Soon though, we’ll see….
Municipal Courts Bill
The Senate passed SB5, Sen. Eric Schmitt’s reform to the municipal courts’ traffic fee, fines and ticketing system that have conspired to fleece impoverished citizens. The two chambers found a compromise – half-way between the Senate’s 10% cap and House’s 15% cap. Now it’s up to the House to pass the compromise as well. But the field of play is larger than just the legislature, as this bill is already being teed up for a lawsuit apparently. Read Virginia Young’s story here.
Pull Quote: A lobbyist for the St. Louis County Municipal League said it was unfair to treat the county differently than the rest of the state and that such a law might face a constitutional challenge. Jonathon Dalton noted the original law capping revenue was named for a notorious speed trap in Macks Creek, a rural town. “Why we would be held to a lower percentage is a mystery to me,” Dalton said. “I don’t think our constitution supports that differentiation.” Dalton, an attorney and the mayor of Town and Country, said his city polices the second-busiest intersection in the state — at Interstate 270 and Highway 40 (Interstate 64). He said capping ticket revenue could decrease traffic enforcement, resulting in more deadly accidents.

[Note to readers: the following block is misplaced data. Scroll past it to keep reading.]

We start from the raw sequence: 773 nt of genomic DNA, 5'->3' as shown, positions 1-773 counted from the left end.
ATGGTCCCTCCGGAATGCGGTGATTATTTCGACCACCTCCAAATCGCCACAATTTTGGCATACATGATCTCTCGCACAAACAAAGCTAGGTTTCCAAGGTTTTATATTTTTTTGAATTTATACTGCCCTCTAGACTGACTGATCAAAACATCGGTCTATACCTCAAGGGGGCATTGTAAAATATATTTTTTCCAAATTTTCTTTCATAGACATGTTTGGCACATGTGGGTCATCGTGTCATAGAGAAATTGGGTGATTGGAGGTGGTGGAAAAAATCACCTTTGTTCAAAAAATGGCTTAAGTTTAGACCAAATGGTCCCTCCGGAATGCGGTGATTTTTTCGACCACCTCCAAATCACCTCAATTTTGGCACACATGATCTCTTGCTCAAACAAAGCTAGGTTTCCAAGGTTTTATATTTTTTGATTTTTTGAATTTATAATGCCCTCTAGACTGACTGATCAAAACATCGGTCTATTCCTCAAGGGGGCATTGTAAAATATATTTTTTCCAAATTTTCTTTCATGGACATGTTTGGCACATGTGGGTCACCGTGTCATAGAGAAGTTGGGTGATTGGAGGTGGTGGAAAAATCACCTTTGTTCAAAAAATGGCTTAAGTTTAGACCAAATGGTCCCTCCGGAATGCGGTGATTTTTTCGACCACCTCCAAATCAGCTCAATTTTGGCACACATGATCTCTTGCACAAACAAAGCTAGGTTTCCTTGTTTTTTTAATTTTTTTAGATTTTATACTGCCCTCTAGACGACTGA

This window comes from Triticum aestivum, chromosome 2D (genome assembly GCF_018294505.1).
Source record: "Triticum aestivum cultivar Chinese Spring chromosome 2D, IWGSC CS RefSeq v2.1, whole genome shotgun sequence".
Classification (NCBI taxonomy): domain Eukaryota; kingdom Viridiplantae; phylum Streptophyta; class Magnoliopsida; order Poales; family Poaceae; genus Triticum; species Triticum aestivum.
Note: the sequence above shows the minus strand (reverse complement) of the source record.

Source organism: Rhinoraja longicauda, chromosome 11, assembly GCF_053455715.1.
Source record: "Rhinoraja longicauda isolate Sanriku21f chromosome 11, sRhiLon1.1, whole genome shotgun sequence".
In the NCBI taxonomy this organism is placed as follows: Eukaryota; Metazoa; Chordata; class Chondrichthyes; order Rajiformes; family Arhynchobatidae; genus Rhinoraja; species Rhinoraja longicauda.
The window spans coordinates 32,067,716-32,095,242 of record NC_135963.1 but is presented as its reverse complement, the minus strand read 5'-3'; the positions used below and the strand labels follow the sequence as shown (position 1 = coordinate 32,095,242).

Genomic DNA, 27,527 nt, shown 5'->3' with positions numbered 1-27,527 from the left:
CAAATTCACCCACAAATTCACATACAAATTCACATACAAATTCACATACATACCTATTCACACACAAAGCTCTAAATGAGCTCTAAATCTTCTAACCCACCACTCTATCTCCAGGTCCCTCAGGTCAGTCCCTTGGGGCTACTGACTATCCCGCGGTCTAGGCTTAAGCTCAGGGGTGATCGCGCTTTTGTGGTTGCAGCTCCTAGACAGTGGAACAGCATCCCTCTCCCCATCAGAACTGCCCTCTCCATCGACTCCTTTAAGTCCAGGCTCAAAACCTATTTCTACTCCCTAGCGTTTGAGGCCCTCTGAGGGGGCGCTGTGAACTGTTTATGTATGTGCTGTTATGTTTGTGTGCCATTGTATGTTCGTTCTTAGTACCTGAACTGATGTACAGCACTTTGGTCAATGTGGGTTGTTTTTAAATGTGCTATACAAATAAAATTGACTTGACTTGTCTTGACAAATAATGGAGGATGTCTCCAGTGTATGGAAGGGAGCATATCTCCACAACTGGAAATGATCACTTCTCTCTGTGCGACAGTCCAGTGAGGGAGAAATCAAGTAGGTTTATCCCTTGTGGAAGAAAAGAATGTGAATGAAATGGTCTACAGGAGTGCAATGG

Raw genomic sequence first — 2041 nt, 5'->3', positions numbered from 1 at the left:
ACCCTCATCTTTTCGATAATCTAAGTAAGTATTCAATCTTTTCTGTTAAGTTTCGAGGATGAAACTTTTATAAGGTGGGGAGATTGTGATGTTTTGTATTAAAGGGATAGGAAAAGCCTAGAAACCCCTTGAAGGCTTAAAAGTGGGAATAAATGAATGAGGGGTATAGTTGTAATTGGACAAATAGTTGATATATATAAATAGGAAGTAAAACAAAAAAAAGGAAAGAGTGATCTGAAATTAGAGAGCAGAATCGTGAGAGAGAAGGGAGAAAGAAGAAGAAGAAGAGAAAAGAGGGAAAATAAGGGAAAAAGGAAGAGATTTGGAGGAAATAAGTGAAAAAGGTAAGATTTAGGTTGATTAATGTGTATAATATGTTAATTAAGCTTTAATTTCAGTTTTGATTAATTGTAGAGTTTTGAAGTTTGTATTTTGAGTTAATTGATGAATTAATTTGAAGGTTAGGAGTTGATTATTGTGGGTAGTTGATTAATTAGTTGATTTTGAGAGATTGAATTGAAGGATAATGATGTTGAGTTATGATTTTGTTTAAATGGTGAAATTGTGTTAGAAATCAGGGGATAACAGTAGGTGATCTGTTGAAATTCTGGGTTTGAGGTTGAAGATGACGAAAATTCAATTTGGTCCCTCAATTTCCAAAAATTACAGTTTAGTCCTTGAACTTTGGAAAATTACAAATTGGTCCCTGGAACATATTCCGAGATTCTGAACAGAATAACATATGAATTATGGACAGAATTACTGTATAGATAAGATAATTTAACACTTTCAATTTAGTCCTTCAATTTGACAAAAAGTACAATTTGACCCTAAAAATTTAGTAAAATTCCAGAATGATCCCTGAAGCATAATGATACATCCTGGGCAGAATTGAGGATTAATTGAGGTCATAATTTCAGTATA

Budget Line Vetoes?
One observer of the budget process: “Nixon’s camp has been eerily silent about his budget intentions. Not a peep in 13 days. Friday will be super interesting. Maybe he vetoes all of HB 11, or maybe it’ll be a nonevent as he vetoes little to nothing…”
McCaskill: End Government-By-Crisis
From Politico’s Morning Transportation newsletter (see it here): DROP THE MIC: A Tuesday Senate Commerce subcommittee hearing on the transportation reauthorization was looking to be a real snoozer until Sen. Claire McCaskill got on the mic. The Missouri lawmaker lit into her fellow senators at the hearing, chiding them for grandstanding about the need for a multiyear surface transportation bill without actually making the tough choices to get it done. “We are all sitting around here, and we’re acting as if something is going to change as a result of this great hearing when full well everyone sitting here knows we’re talking about another patch,” she said.